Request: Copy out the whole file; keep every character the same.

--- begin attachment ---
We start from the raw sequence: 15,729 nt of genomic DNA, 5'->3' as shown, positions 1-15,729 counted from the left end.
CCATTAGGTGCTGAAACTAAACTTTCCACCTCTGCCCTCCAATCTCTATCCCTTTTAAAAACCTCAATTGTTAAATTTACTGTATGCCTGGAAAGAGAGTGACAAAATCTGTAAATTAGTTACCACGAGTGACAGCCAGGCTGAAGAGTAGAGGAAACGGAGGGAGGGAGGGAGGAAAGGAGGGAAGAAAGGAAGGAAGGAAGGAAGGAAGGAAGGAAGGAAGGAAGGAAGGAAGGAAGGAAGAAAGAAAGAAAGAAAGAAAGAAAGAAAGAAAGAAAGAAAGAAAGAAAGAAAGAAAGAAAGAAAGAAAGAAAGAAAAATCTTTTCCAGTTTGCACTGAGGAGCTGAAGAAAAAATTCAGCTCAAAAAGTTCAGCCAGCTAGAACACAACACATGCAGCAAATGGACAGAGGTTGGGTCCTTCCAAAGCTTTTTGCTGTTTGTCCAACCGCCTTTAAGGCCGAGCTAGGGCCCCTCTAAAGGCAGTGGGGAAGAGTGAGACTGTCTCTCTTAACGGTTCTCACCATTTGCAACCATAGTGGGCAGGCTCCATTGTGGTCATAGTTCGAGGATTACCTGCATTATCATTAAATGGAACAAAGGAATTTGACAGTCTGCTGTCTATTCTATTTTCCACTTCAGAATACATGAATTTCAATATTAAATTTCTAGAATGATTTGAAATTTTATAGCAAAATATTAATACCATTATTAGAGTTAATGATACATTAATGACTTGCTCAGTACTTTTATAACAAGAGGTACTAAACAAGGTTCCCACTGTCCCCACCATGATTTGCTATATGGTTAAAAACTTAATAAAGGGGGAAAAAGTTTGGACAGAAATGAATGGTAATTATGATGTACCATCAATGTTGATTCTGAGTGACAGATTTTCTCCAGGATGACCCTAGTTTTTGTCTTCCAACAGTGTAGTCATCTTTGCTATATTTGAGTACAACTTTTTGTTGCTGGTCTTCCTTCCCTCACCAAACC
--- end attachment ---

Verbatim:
We start from the raw sequence: 15,729 nt of genomic DNA, 5'->3' as shown, positions 1-15,729 counted from the left end.
CCATTAGGTGCTGAAACTAAACTTTCCACCTCTGCCCTCCAATCTCTATCCCTTTTAAAAACCTCAATTGTTAAATTTACTGTATGCCTGGAAAGAGAGTGACAAAATCTGTAAATTAGTTACCACGAGTGACAGCCAGGCTGAAGAGTAGAGGAAACGGAGGGAGGGAGGGAGGAAAGGAGGGAAGAAAGGAAGGAAGGAAGGAAGGAAGGAAGGAAGGAAGGAAGGAAGGAAGGAAGGAAGAAAGAAAGAAAGAAAGAAAGAAAGAAAGAAAGAAAGAAAGAAAGAAAGAAAGAAAGAAAGAAAGAAAGAAAGAAAAATCTTTTCCAGTTTGCACTGAGGAGCTGAAGAAAAAATTCAGCTCAAAAAGTTCAGCCAGCTAGAACACAACACATGCAGCAAATGGACAGAGGTTGGGTCCTTCCAAAGCTTTTTGCTGTTTGTCCAACCGCCTTTAAGGCCGAGCTAGGGCCCCTCTAAAGGCAGTGGGGAAGAGTGAGACTGTCTCTCTTAACGGTTCTCACCATTTGCAACCATAGTGGGCAGGCTCCATTGTGGTCATAGTTCGAGGATTACCTGCATTATCATTAAATGGAACAAAGGAATTTGACAGTCTGCTGTCTATTCTATTTTCCACTTCAGAATACATGAATTTCAATATTAAATTTCTAGAATGATTTGAAATTTTATAGCAAAATATTAATACCATTATTAGAGTTAATGATACATTAATGACTTGCTCAGTACTTTTATAACAAGAGGTACTAAACAAGGTTCCCACTGTCCCCACCATGATTTGCTATATGGTTAAAAACTTAATAAAGGGGGAAAAAGTTTGGACAGAAATGAATGGTAATTATGATGTACCATCAATGTTGATTCTGAGTGACAGATTTTCTCCAGGATGACCCTAGTTTTTGTCTTCCAACAGTGTAGTCATCTTTGCTATATTTGAGTACAACTTTTTGTTGCTGGTCTTCCTTCCCTCACCAAACC